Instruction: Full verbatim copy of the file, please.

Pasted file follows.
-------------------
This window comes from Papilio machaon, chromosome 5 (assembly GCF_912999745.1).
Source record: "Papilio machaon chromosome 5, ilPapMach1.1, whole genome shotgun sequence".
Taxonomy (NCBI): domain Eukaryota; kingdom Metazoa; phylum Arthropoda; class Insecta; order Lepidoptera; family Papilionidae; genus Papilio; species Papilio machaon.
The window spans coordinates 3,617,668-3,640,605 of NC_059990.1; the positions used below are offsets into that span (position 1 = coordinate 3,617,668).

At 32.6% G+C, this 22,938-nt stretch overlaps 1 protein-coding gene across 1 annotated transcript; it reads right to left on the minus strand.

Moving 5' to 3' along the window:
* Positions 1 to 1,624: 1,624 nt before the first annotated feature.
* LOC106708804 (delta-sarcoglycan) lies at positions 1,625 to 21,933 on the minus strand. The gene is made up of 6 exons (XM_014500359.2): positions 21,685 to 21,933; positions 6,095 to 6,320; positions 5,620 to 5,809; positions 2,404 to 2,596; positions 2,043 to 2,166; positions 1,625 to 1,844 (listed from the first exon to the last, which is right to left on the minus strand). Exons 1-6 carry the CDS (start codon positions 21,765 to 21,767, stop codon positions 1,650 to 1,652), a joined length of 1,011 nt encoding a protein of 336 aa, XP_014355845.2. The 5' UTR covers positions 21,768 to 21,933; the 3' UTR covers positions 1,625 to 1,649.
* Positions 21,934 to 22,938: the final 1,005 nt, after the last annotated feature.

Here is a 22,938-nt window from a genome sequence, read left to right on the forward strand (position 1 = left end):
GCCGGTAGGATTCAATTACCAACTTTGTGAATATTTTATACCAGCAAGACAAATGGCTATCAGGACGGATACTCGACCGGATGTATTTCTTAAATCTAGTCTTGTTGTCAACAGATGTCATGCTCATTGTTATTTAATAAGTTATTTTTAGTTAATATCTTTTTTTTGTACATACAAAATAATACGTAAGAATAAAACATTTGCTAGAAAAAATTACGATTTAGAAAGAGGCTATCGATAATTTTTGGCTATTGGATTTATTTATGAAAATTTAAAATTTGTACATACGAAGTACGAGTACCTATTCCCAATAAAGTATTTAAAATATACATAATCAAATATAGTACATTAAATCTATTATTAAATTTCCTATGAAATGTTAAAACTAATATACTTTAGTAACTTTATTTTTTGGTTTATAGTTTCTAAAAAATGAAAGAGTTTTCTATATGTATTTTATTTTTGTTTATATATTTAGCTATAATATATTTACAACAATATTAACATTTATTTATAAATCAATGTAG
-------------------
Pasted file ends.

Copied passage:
This window comes from Papilio machaon, chromosome 5 (assembly GCF_912999745.1).
Source record: "Papilio machaon chromosome 5, ilPapMach1.1, whole genome shotgun sequence".
Taxonomy (NCBI): domain Eukaryota; kingdom Metazoa; phylum Arthropoda; class Insecta; order Lepidoptera; family Papilionidae; genus Papilio; species Papilio machaon.
The window spans coordinates 3,617,668-3,640,605 of NC_059990.1; the positions used below are offsets into that span (position 1 = coordinate 3,617,668).

At 32.6% G+C, this 22,938-nt stretch overlaps 1 protein-coding gene across 1 annotated transcript; it reads right to left on the minus strand.

Moving 5' to 3' along the window:
* Positions 1 to 1,624: 1,624 nt before the first annotated feature.
* LOC106708804 (delta-sarcoglycan) lies at positions 1,625 to 21,933 on the minus strand. The gene is made up of 6 exons (XM_014500359.2): positions 21,685 to 21,933; positions 6,095 to 6,320; positions 5,620 to 5,809; positions 2,404 to 2,596; positions 2,043 to 2,166; positions 1,625 to 1,844 (listed from the first exon to the last, which is right to left on the minus strand). Exons 1-6 carry the CDS (start codon positions 21,765 to 21,767, stop codon positions 1,650 to 1,652), a joined length of 1,011 nt encoding a protein of 336 aa, XP_014355845.2. The 5' UTR covers positions 21,768 to 21,933; the 3' UTR covers positions 1,625 to 1,649.
* Positions 21,934 to 22,938: the final 1,005 nt, after the last annotated feature.

Here is a 22,938-nt window from a genome sequence, read left to right on the forward strand (position 1 = left end):
GCCGGTAGGATTCAATTACCAACTTTGTGAATATTTTATACCAGCAAGACAAATGGCTATCAGGACGGATACTCGACCGGATGTATTTCTTAAATCTAGTCTTGTTGTCAACAGATGTCATGCTCATTGTTATTTAATAAGTTATTTTTAGTTAATATCTTTTTTTTGTACATACAAAATAATACGTAAGAATAAAACATTTGCTAGAAAAAATTACGATTTAGAAAGAGGCTATCGATAATTTTTGGCTATTGGATTTATTTATGAAAATTTAAAATTTGTACATACGAAGTACGAGTACCTATTCCCAATAAAGTATTTAAAATATACATAATCAAATATAGTACATTAAATCTATTATTAAATTTCCTATGAAATGTTAAAACTAATATACTTTAGTAACTTTATTTTTTGGTTTATAGTTTCTAAAAAATGAAAGAGTTTTCTATATGTATTTTATTTTTGTTTATATATTTAGCTATAATATATTTACAACAATATTAACATTTATTTATAAATCAATGTAG